Look Up Page

February 26, 2008

You can call it the Google background check revolution and it’s happening right now worldwide. We are all somewhat familiar with this new form of background check that is putting our core philosophies to the test. Can we actively permit information which is often unreliable, contextual, and circumstantial to play a prevailing and decisive role in areas such as federal government, recruitment agencies, employers, colleagues,future employees, business, immigration, and justice departments? It is hard to resist the temptation of using the world’s leading search engine to search for information that would have normally involved human factors for decision making.  When we start using search results that are based on algorithms to substitute for our own cognitive processes in essential every day processes, then it starts to blur the line between human vs. machine.  The ethicality of Google checks which are doing more than just raising questions, are also starting to challenge the very core of issues such as ethics, rhetoric, aesthetics, privacy, and authorship.

For those of us who are self-assured that the web will find nothing to ‘testify’ against us on a professional, academic, or personal level, then think again. While the Fair Credit Reporting Act (FCRA) governs an applicant’s rights when scrutinized by consumer reporting agencies, many others are left unprotected such as illegal immigrants that are screened by businesses, or future employees who are never given a fair chance because of circumstantial information found on the web, or how Facebook is being used by employers to search an applicants background, or how law enforcements turn to social networks for incriminating information such as credit checks, criminal background checks and more. Recently, a three-panel judge ruled that it was okay to use a Google background check to rule against a previous federal employee. The list does not end here, and along with it are countless issues that are reforming the way we define our individual rights, privacy, and censorship.  The rules of how to use Google as a background check tool yet to be decided.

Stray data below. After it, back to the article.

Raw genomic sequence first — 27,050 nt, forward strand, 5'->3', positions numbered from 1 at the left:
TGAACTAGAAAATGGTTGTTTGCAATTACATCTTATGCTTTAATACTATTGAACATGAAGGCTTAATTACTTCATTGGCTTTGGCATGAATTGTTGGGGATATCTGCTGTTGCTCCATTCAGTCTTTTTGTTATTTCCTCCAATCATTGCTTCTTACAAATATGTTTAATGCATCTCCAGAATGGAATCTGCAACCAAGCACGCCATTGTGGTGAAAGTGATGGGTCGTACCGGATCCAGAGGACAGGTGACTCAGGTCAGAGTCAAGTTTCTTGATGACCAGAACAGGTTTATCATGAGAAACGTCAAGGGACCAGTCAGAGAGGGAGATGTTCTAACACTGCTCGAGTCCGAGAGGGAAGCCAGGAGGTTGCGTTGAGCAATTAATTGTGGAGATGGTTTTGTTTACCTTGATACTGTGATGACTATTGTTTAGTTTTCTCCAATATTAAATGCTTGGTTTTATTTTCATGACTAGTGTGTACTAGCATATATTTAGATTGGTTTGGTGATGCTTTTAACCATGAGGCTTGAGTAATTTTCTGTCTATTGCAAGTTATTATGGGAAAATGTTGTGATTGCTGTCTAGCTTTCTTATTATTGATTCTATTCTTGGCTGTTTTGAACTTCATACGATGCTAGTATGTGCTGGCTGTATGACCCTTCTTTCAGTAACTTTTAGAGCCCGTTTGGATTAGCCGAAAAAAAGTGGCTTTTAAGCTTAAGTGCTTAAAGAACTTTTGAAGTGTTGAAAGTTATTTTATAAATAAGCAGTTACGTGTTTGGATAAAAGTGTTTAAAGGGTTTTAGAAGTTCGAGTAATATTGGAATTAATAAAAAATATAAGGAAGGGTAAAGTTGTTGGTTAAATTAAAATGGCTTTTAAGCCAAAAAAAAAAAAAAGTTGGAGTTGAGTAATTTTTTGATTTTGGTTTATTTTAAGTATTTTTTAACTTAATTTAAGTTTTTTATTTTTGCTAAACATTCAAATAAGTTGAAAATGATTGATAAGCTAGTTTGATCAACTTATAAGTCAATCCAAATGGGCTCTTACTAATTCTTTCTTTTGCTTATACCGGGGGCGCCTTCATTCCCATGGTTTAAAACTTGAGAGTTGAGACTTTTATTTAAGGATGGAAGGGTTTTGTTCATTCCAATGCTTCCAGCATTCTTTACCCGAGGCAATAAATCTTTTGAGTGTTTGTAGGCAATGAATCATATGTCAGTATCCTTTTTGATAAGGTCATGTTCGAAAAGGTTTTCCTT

While we cannot always protect ourselves from public scrutiny or criticism, you can be sure of one thing - that there are effective means to ensure that you put your best foot forward in every situation.  At LookupPage we are focused on helping your promote yourself the right way on the web. We understand how information on the web can be disingenuous and misleading, and when it comes to your name or professional reputation, there are no chances to be taken. Your name and the information associated with it can either open doors of opportunities on many different levels of success, or it leave us blemished.  At LookupPage, we make your name uniquely yours and help you stay one step ahead at all times.


TrackBack URL for this entry:

Listed below are links to weblogs that reference Are Google Background Checks Fundamentally Fair?:


The stakes are incredibly high these days if you do not want to have as an employee or tenant a person with prior convictions or a history of sexual harassment. Public background checks have become compulsory,
because first impressions count for nothing. Whether you are a company owner looking to hire someone, a landlord performing a public background search http://backgroundsearch.com on a future tenant, or a parent checking out a babysitter, there are essential pointers on how to conduct an effective public background check on people.

The comments to this entry are closed.